KATHLEEN R. MERIKANGAS: Okay. Sorry. So as Dr. McMahon said, people during episodes of mania may also have a lot of behaviors that they may not have insight into the changes of how they are speaking more quickly. They seem to be moving more quickly. They seem to be doing things that they wouldn't normally do. So it's very important to have family members who may observe these changes. Who may help to prevent them from doing things that may be out of character or get them into trouble. So I think with something like bipolar disorder, families become extremely important in getting them the help that they need. As described by Dr. McMahon also, the changes in motor activity are one of the-- one of the most recent developments from studies of people over time. Increasing recognition that motor activity may change without concomitant changes where people have increased elevated mood or distressed mood. So observing people moving more quickly, talking more quickly may be an important observational tool that we have to identify that people are moving into manic states. I wanted to contextualize what we're presenting today a little bit to talk about how common bipolar disorder is in the general population. I'm an epidemiologist, and as an epidemiologist, we're interested not only in people who come into treatment settings but about people who have suffered from some of the symptoms of bipolar disorder or the full disorder with impairment in the general population. Because there's increasing evidence that many people do not come to treatment in specialty care, and they may, therefore, appear in the legal system. They may be evaluated in the medical system because of physical conditions and so forth. So it's really important to understand the spectrum of bipolar disorder in the population.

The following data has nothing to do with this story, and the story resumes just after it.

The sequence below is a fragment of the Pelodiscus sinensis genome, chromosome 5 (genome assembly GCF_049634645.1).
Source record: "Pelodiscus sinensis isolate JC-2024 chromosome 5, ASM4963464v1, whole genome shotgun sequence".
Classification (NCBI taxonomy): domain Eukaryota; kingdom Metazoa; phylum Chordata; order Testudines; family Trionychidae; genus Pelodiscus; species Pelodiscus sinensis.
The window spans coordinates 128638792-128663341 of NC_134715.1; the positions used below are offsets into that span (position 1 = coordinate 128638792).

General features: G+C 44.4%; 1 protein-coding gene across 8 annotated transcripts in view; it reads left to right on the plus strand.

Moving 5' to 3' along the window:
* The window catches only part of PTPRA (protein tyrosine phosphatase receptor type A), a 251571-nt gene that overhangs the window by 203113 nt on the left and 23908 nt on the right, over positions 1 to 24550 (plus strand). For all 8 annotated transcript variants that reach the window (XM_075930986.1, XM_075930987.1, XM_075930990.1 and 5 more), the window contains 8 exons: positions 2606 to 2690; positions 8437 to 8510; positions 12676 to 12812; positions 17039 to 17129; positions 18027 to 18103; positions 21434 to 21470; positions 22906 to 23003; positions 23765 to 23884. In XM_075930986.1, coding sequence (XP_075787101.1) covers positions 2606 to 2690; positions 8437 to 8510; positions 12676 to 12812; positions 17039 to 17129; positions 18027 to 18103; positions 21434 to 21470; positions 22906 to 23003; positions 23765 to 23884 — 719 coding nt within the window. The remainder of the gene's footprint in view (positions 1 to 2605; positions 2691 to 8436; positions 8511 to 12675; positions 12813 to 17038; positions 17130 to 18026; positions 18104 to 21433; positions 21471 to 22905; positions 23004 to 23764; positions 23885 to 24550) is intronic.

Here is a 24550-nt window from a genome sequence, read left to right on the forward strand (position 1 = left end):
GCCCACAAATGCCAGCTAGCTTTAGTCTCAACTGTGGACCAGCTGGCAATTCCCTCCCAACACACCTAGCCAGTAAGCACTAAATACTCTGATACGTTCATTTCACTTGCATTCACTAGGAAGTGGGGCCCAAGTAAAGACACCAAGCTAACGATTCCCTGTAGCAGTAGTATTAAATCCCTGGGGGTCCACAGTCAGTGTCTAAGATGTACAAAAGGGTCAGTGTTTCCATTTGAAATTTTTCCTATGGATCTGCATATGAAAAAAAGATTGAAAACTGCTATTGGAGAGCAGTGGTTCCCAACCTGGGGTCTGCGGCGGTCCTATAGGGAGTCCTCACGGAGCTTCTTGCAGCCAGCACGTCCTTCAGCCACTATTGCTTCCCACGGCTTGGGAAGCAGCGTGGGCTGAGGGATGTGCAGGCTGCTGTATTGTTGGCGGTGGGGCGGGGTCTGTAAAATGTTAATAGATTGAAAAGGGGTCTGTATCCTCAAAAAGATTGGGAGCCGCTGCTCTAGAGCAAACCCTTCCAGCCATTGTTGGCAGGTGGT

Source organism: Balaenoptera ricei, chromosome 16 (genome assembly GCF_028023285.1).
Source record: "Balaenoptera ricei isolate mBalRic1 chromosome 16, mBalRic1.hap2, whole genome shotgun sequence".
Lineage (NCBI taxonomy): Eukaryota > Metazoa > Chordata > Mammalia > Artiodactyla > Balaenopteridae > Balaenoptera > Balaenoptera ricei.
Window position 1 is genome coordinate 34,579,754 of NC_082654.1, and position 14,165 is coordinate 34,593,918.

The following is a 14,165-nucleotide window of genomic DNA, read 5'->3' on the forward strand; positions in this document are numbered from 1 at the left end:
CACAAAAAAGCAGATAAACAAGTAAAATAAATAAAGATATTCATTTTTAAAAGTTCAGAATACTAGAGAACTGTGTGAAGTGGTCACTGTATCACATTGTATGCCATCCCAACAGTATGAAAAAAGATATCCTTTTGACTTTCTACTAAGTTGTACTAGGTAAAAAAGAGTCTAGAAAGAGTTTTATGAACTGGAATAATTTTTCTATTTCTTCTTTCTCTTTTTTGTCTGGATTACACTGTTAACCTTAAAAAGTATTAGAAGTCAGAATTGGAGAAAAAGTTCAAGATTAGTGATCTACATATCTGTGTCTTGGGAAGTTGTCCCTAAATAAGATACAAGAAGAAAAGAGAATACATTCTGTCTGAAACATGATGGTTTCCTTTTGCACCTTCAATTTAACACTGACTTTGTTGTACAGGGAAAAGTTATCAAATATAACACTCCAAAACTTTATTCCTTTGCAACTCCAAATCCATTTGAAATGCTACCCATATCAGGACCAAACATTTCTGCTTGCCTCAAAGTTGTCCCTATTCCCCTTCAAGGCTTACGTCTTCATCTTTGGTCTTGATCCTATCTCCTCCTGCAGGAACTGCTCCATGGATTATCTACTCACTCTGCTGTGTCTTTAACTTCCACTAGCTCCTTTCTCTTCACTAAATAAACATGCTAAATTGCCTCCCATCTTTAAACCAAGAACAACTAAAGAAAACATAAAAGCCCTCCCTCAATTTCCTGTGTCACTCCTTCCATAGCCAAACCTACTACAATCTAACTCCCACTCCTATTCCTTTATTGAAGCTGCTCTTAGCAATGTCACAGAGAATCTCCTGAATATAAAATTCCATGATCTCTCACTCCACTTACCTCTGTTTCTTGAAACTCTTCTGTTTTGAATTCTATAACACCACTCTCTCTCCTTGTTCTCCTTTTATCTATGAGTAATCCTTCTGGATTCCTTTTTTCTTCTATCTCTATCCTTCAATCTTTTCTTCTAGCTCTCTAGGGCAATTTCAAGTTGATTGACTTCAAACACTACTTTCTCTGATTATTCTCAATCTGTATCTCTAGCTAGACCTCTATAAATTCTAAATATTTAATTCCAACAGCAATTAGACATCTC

KATHLEEN R. MERIKANGAS: So data suggests that about 1% of people across the world will suffer from bipolar disorder that's diagnosable according to the criteria that Dr. McMahon mentioned, but another four to five percent may suffer from the symptoms and the syndrome that's a broader spectrum, and that would be fluctuations in mood and activity and speech and so forth. So it's important to identify the spectrum of conditions as well because that could either be a sign that people would develop the disorder in the future or may have had the disorder and these are lingering symptoms. We know that it probably begins earlier than we were all taught when we were trained about bipolar disorder. 20 to 30 years ago, it was believed it didn't really begin until the ages of 40 and later, and now the more we move into general population samples, we see that the symptoms begin in adolescence and early adulthood, providing an important time for us to think about prevention of its consequences. The consequences of bipolar disorder are probably one of the most important opportunities that we have to prevent people developing lifelong disorders. So oftentimes people with bipolar develop alcoholism and drug abuse, they develop problems with their physical health because they tend to have poor health habits, and may ultimately end up having obesity, heart disease, and so forth. And with substance abuse, we may encounter somebody later in development of this condition, and we will not know that it really began by these fluctuations in mood and activity earlier in life. And it's very difficult to go backwards and understand that. So receiving the right diagnosis is really important. And we hear time and time again, family members will say, they went to many physicians, and nobody recognized that this was really bipolar disorder. So people come to treatment either after a serious suicide attempt, severe depression, or something that may lead people into the point that they really need help. And thus, it's very important that they go to a professional with experience in understanding what bipolar disorder is and properly making this diagnosis, so they can get on the right track. Okay. Now, we're going to talk about - we're going to turn to - what are the causes of bipolar disorder. And Dr. McMahon is going to talk about his work on the genetics of bipolar disorder, which he is an international expert and has explored the possible role of genes in our understanding and treating bipolar disorder.